Alcoholics Anonymous Reaction Paper
In the weeks prior to attending to the Alcoholics Anonymous meeting, I was very hesitant to go. I had attended a few AA meetings many years ago with my Aunt. However, I was too young to understand the purpose and significance of the meetings. After being exposed to AA at such young age, I have since been very resentful to its mission and how it transformed my Aunt’s identity, for better or for worse. The strong emotions that I feel towards AA have made me bias to anything of a positive nature that would come out of the program. On the other hand, in order to help and understand those who suffer from alcoholism, I need to first address my values and beliefs by giving an open AA meeting a chance. Therefore, as I walked through the doors of my local church at the 8 o’clock meeting on Monday, anxiety and fear rushed throughout my body. I began to wonder, “would I be expected to admit I had an alcohol problem to even step foot through the doorway?” "Was I going to be criticized because I am the outsider that does not see myself as some with alcoholism?” and “Would this experiences bring unwanted feelings from my own family’s battle with alcoholism?” But, I needed to do this!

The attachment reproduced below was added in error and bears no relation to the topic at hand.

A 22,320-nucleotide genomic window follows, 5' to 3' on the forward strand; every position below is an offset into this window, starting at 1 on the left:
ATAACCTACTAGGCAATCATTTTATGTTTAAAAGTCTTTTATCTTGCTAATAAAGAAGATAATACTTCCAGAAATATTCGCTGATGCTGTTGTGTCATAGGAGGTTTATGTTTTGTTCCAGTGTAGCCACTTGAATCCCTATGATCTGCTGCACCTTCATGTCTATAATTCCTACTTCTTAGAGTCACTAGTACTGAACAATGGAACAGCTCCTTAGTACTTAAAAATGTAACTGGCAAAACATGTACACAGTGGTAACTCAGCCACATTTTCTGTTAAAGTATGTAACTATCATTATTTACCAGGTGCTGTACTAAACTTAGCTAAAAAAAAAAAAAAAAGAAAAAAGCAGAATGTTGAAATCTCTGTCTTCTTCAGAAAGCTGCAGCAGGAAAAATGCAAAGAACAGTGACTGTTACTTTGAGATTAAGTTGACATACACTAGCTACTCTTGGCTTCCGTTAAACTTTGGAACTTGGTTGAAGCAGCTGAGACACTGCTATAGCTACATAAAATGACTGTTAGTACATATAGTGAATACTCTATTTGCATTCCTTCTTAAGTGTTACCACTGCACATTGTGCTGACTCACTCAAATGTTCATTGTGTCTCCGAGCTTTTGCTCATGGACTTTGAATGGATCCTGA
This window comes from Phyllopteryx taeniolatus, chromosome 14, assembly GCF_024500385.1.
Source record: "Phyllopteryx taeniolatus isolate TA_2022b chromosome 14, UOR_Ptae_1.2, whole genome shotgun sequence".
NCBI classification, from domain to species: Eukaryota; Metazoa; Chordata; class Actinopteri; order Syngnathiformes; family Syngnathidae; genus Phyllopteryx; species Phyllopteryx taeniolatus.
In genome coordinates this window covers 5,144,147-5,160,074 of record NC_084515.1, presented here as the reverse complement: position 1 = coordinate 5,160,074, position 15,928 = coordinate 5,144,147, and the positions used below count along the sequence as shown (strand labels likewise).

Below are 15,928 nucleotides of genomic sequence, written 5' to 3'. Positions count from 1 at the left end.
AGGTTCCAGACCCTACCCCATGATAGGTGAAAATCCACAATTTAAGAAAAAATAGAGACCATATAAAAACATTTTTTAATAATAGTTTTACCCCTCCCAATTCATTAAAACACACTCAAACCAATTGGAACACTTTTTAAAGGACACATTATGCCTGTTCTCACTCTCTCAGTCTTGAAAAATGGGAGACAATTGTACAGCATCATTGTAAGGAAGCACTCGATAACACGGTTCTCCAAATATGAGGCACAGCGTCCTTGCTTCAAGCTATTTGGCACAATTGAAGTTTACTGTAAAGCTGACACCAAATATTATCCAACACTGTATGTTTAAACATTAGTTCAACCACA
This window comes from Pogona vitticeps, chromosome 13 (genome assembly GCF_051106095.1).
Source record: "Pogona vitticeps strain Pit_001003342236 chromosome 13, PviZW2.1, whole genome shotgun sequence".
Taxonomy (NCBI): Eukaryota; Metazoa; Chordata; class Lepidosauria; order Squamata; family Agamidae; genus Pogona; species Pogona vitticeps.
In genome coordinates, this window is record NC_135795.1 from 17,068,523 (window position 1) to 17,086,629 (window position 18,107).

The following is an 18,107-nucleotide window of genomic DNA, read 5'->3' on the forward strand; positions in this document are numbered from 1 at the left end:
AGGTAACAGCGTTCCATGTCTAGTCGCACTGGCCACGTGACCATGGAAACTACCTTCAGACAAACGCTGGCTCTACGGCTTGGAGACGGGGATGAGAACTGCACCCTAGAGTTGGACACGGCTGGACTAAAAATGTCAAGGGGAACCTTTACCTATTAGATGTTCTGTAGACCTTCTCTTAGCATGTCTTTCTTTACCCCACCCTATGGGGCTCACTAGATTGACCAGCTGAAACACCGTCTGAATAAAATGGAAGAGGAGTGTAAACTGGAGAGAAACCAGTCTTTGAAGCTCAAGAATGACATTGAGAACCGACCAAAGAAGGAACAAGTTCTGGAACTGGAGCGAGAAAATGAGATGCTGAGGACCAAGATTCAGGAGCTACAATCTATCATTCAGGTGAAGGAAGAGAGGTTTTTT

When I walked into the parish hall there were rows of chairs for people to sit and the smell of coffee and donuts filled the air. People stood amongst one another talking about not their alcohol problem, but their college basketball picks and the recent loss of a local high school basketball team who had gone to states. My nerves began to calm down a little when I overheard this conversation and proceeded to find my seat in the back of the room.
As the meeting started, we began with a serenity prayer and read the twelve steps of Alcoholics Anonymous. The second step was the focus of the meeting. I stared at the poster containing the step because it took me quite some time to interpret what it meant....
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